Apart from the natural resistance that many have to stepping out of line and being different, this is what is so challenging about disruptive innovation, and why disruption is so rarely initiated from within the industry being disrupted. Regardless, to be disruptive, you have to hit the competition "where they ain't" (see "Wee Willie" Keeler), and do it in a way that isn't possible for market incumbents to match easily.

Identifying the Value

As a disruption consultant, the principle benefits my clients identify with implementing a disruptive business strategy or disruptive business model include:

  • creation of new revenue streams
  • easier sales
  • much higher than average margins
  • lower cost of doing business
  • larger markets and largest market shares

Coincidentally, when you achieve those things, you also create the positive perception of being a trendsetter, an industry (market and/or thought) leader, and a supplier who is better able to serve your customer's needs. So, those are the simple surface answers to the questions raised in the first paragraph, but there is a deeper underlying question of how that opportunity can be leveraged. How do we create value from disruption?

Being Disruptive

I don't want to spend time here describing the services Innovative Disruption offers as a consultancy -- you can visit the pages of our website for that information. Simply understand that creating disruption and leveraging its value is done through a number of deliberate tactics, and that this process can be learned. Some of the key activities and priorities include:

  • identifying "jobs to be done"
  • radical simplification (of products especially)
  • dramatic improvement in accessibility, flexibility and/or convenience
  • change that enables nearly the same product/service to be done (or a "good enough" facsimile) for a fraction of the price
  • find ways to bring products to, or service market niches that are undesirable to incumbents

and, these are accomplished with a methodological framework, specialized analysis tools, Disruption Report Cards, and a mentality that experimentation and (fast) failure is part of the lifecycle of product introduction to be embraced because it is necessary to establishing product/market fit, not something to be punished. Lean startup behavior, in other words, is compatible with disruption (though neither necessary nor sufficient to create it).

Eat, or Be Eaten

We increasingly face a world where everyone is on one side of the equation or the other: disrupt, or be disrupted. The reality is that long term viability and sustainability of the business does not require disrupting to avoid being disrupted, but it does require the mindset of a disruptive innovator, and a willingness to seize disruptive opportunities when they are present. It also requires sustaining innovations 90% of the time, and the sort of operational efficiency that is often at odds with experimentation and innovation.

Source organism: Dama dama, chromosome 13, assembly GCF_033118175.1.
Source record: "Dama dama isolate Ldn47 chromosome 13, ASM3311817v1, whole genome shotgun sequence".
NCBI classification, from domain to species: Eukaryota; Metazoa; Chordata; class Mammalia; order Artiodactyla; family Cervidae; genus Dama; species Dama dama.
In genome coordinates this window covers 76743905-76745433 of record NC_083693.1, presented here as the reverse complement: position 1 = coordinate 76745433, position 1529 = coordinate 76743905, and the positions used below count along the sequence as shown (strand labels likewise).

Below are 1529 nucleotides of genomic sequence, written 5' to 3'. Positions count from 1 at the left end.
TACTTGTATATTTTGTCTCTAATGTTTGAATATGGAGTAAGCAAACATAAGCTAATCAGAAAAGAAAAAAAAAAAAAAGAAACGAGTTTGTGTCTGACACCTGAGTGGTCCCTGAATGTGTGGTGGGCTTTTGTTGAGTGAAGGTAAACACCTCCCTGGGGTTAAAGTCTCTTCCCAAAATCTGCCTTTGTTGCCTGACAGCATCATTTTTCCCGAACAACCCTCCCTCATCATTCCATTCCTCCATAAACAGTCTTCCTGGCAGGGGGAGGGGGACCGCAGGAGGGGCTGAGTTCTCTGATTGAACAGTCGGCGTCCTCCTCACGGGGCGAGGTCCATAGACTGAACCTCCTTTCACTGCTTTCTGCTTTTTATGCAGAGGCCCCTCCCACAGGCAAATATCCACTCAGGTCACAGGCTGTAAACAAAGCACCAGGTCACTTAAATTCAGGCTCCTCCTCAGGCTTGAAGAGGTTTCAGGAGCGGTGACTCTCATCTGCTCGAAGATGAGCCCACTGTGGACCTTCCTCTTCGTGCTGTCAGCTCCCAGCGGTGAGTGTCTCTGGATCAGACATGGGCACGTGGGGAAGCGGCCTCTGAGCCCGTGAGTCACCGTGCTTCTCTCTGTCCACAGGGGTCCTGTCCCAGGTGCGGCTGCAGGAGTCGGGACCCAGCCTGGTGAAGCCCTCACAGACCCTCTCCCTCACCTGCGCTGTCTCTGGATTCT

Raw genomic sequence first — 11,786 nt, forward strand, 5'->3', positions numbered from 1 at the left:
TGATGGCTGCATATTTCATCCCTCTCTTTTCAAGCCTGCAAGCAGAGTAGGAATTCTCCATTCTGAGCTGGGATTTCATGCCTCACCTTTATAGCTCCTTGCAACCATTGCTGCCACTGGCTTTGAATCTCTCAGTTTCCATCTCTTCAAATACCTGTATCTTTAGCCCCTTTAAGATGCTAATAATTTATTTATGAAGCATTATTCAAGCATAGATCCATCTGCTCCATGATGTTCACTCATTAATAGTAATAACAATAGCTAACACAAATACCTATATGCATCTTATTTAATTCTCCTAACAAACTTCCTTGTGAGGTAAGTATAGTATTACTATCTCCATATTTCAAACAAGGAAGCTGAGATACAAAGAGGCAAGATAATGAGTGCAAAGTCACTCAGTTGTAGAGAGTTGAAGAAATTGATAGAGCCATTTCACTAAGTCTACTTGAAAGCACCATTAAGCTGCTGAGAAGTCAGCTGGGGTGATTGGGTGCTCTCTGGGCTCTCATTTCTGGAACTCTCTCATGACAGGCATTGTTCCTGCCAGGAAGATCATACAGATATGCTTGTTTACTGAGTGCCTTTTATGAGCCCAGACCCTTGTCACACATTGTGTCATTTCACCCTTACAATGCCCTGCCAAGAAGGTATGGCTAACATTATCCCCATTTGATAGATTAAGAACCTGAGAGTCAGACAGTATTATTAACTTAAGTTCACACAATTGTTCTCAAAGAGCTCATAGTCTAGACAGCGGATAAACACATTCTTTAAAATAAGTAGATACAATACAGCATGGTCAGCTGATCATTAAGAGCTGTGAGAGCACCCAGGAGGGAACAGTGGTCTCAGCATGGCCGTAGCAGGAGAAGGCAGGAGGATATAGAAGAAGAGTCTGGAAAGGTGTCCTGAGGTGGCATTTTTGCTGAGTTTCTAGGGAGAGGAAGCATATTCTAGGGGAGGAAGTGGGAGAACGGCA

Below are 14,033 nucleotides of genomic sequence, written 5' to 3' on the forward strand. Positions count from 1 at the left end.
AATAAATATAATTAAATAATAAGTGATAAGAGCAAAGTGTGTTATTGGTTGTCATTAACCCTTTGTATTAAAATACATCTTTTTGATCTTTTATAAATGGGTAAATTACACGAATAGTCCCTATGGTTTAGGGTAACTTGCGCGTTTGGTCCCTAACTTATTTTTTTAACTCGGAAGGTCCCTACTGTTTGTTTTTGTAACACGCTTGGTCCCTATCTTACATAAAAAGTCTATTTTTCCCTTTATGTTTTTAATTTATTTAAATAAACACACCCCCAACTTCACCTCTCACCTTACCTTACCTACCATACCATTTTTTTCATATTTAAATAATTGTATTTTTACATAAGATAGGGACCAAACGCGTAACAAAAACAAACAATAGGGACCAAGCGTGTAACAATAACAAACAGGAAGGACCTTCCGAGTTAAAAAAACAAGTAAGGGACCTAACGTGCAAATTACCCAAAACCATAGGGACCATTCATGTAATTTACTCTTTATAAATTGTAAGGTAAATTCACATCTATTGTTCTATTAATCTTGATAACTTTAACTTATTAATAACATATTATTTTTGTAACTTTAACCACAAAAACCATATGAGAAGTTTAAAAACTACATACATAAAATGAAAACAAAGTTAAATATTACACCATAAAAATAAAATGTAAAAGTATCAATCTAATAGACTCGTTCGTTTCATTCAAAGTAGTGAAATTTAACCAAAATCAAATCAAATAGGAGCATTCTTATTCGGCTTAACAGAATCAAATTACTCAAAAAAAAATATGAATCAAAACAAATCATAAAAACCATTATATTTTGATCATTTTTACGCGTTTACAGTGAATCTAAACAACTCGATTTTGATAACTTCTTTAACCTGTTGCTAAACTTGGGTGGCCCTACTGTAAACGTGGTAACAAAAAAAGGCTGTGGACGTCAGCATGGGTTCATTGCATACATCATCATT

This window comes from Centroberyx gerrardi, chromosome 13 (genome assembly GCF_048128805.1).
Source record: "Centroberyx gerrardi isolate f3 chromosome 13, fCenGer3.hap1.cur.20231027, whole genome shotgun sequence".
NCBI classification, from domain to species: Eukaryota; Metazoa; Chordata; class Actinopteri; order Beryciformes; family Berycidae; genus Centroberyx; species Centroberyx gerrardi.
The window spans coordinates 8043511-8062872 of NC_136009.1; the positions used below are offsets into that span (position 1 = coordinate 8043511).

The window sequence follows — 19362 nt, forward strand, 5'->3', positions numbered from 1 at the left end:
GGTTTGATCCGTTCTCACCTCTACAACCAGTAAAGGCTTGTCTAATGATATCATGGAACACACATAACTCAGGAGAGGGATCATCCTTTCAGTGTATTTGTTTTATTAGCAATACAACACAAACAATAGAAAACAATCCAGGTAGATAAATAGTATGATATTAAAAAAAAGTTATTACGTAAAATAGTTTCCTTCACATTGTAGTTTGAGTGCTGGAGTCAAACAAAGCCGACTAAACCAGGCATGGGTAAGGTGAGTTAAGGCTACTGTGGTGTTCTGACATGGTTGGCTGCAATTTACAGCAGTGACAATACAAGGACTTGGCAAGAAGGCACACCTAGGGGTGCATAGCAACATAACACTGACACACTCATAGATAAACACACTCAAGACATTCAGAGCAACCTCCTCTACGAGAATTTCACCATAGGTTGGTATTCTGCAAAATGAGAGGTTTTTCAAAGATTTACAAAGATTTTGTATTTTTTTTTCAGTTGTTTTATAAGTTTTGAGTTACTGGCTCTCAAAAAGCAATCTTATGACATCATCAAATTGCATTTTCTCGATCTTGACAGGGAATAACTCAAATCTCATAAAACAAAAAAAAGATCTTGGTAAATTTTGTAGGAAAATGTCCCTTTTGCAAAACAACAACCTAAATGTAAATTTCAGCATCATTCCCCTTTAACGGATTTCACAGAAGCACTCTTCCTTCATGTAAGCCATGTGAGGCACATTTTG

In other words, business needs a left brain and a right brain. You can't remain viable in the long term if you aren't constantly aware of when disruption is possible; on the other hand, maximizing the potential of disruption requires sustaining innovation and the sorts of activities that established companies excel at, and do every day. The key is to allocating a percentage of business activity to each of these dual modes, evaluating threats that could disrupt your business or industry, and being willing to cannibalize your own products and lines of business before someone else does.

Modern business allows no complacency. If you want to explore these questions more fully, I encourage you to download our ebook "Disruptive Confusion Unraveled".

Note to American Idol: Fight Disruption with "Jobs to Be Done" Focus

My old guilty pleasure, American Idol, ended a few weeks ago, and I got to reflecting on the dynamics of the show itself and whether an article I wrote just before last year's finale would prove to be prophetic on review.

Last year's analysis discussed how AI was being disrupted, and whether the producers were either ignoring the problem, or didn't get it. In my review, I suggested some prescriptive changes that they needed to undertake to avoid an otherwise inevitable fate.

So, how did I do?

Last Year's Analysis and Predictions, Issues and Opportunities

  • American Idol rules the roost; as #1 rated show, it has become complacent and resistant to necessary change and highly susceptible to disruption
  • Any changes have become largely cosmetic (incremental "sustaining" innovations), and they've "overshot" the audience needs on the "slickness dimension" and no longer approximate an "authentic" experience
  • The reality that creates ratings for Fox is that only a couple of the top 12 are actually good enough to have a chance at winning.  The rest are there to become the train wrecks we want to vote off, to sass back at Simon, to sing gloriously out of tune and make us laugh, to impress with their self-absorption or self-delusion or just plain wacky personalities, to do whatever they do with Paula, and most of all, to give the audience time to get to know the eventual winner and build a following to buy their records.
  • The ruse being perpetrated is that the show is really a singing competition, when in reality the producers have constructed a promotional stage which sells lots of advertising (because of the entertainment value in seeing train wrecks get voted off the island) and a vehicle for selling pop records, crafted in the form of a quasi-reality show
  • A large minority of the audience has seen the wizard behind the curtains and tired of the deception, and using the power of the web, started to turn the tables on the show's producers, exposing the sham and actively working as a block to "Vote for the Worst", keeping the train wrecks going as long as possible at the expense of singers that the judges and producers actually wanted to "win". Last year, this resulted in the best singer (by any objective measure) being voted off early and two mediocre performers making it to the finale.  The resulting winner's album was awful, and sold miserably (opening week sales for Jordyn Sparks first AI record were less than 1/2 same stat for Fantasia, the previous worst-selling AI winner, and only about 40% of the same stat for Taylor Hicks, who was generally considered a bomb and was dropped by his label).